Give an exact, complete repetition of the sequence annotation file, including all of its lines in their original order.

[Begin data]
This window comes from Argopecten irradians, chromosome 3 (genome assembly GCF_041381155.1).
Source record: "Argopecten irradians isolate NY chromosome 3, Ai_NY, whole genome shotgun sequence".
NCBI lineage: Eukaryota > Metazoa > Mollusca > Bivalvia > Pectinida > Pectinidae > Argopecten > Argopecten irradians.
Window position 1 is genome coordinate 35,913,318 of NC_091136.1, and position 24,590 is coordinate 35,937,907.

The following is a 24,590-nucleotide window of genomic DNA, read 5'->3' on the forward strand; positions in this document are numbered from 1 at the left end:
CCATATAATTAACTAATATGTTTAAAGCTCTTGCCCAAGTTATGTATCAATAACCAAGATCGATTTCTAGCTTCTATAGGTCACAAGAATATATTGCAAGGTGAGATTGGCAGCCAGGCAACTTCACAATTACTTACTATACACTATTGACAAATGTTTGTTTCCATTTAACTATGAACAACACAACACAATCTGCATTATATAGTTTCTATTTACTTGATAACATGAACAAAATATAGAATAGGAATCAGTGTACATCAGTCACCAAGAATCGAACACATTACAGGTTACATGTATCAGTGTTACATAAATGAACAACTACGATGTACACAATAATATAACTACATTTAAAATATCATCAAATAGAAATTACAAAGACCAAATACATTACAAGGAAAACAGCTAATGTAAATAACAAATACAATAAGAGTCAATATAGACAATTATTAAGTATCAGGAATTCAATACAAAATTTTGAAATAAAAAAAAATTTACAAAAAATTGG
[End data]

This window comes from Argopecten irradians, chromosome 3 (genome assembly GCF_041381155.1).
Source record: "Argopecten irradians isolate NY chromosome 3, Ai_NY, whole genome shotgun sequence".
NCBI lineage: Eukaryota > Metazoa > Mollusca > Bivalvia > Pectinida > Pectinidae > Argopecten > Argopecten irradians.
Window position 1 is genome coordinate 35,913,318 of NC_091136.1, and position 24,590 is coordinate 35,937,907.

The following is a 24,590-nucleotide window of genomic DNA, read 5'->3' on the forward strand; positions in this document are numbered from 1 at the left end:
CCATATAATTAACTAATATGTTTAAAGCTCTTGCCCAAGTTATGTATCAATAACCAAGATCGATTTCTAGCTTCTATAGGTCACAAGAATATATTGCAAGGTGAGATTGGCAGCCAGGCAACTTCACAATTACTTACTATACACTATTGACAAATGTTTGTTTCCATTTAACTATGAACAACACAACACAATCTGCATTATATAGTTTCTATTTACTTGATAACATGAACAAAATATAGAATAGGAATCAGTGTACATCAGTCACCAAGAATCGAACACATTACAGGTTACATGTATCAGTGTTACATAAATGAACAACTACGATGTACACAATAATATAACTACATTTAAAATATCATCAAATAGAAATTACAAAGACCAAATACATTACAAGGAAAACAGCTAATGTAAATAACAAATACAATAAGAGTCAATATAGACAATTATTAAGTATCAGGAATTCAATACAAAATTTTGAAATAAAAAAAAATTTACAAAAAATTGG